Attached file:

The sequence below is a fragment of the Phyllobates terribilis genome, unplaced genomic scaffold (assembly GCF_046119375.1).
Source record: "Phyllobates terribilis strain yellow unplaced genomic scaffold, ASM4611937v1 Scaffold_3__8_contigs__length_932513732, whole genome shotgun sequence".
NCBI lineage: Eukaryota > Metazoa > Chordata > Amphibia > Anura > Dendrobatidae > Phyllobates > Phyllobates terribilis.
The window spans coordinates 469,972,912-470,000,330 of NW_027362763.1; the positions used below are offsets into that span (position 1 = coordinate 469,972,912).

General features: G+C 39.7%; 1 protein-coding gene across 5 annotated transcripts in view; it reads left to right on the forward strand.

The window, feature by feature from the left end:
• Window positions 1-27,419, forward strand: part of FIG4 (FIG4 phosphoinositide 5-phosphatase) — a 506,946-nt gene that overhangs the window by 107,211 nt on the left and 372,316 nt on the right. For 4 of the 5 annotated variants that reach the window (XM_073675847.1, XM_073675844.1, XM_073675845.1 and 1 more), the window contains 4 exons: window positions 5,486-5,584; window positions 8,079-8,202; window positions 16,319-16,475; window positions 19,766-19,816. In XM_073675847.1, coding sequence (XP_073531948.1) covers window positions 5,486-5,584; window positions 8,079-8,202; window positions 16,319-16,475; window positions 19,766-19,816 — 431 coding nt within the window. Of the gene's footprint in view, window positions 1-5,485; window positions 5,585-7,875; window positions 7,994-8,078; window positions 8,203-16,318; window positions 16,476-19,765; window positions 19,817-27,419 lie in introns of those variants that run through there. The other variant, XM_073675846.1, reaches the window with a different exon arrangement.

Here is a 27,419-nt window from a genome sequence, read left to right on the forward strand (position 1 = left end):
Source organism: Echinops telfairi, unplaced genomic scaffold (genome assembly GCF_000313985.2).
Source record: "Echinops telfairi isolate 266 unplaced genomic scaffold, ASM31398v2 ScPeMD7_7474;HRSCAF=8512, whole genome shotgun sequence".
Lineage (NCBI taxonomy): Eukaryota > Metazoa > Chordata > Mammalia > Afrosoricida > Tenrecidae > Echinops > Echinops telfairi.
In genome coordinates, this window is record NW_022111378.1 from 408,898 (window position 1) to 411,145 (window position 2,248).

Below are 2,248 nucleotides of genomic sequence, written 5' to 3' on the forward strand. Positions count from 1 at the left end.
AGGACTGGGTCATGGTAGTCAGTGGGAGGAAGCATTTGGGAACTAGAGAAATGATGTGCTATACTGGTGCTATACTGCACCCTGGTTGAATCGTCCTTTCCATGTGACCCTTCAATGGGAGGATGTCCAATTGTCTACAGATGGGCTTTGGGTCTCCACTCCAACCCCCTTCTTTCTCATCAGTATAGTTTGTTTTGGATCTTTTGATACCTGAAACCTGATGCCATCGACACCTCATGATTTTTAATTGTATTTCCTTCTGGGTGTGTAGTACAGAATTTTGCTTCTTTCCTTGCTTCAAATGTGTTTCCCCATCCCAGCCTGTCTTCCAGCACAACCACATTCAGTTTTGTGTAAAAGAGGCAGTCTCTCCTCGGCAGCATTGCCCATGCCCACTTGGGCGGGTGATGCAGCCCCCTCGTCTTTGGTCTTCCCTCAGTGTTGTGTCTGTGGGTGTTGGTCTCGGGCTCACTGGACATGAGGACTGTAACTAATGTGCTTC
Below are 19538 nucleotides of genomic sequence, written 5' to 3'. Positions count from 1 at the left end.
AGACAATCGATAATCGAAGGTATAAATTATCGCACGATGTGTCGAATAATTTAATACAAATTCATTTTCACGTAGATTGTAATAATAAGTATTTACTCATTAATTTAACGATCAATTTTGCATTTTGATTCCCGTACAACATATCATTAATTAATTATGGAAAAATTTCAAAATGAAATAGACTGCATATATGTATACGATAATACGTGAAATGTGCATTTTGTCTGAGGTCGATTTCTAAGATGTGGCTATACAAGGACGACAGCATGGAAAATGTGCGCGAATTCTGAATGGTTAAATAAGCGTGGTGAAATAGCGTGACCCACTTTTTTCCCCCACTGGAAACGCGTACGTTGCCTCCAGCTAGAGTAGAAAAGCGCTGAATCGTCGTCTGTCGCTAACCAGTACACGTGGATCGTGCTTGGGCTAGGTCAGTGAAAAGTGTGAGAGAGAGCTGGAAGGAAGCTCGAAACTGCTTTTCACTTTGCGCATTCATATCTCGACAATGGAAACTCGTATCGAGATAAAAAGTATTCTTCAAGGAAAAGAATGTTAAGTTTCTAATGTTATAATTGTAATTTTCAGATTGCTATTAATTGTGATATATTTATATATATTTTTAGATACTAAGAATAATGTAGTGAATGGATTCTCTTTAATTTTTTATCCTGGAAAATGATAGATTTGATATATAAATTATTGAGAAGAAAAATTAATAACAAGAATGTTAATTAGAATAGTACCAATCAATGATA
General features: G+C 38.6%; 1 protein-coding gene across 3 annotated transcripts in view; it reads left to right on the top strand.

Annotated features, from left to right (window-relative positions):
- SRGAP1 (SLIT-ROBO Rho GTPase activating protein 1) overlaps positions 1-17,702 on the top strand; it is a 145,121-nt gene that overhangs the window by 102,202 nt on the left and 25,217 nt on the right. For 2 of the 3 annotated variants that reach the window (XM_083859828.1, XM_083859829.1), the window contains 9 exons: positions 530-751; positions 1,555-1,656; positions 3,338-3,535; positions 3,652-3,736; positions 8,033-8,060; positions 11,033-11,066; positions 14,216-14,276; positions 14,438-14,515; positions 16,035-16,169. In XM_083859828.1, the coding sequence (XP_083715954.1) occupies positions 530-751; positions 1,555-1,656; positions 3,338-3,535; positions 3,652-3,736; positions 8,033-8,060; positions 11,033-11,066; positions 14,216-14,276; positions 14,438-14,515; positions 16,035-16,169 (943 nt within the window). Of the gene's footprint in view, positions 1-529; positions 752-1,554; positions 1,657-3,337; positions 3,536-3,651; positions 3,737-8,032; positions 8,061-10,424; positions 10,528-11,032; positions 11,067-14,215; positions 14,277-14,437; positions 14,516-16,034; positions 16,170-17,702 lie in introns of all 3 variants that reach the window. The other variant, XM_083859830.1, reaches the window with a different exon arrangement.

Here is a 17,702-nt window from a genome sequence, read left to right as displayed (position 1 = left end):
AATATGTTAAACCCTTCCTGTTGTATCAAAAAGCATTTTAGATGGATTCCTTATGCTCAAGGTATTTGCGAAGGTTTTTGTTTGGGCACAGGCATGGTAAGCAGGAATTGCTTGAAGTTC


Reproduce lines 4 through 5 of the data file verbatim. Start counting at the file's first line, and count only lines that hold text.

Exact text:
The window spans coordinates 469,972,912-470,000,330 of NW_027362763.1; the positions used below are offsets into that span (position 1 = coordinate 469,972,912).

General features: G+C 39.7%; 1 protein-coding gene across 5 annotated transcripts in view; it reads left to right on the forward strand.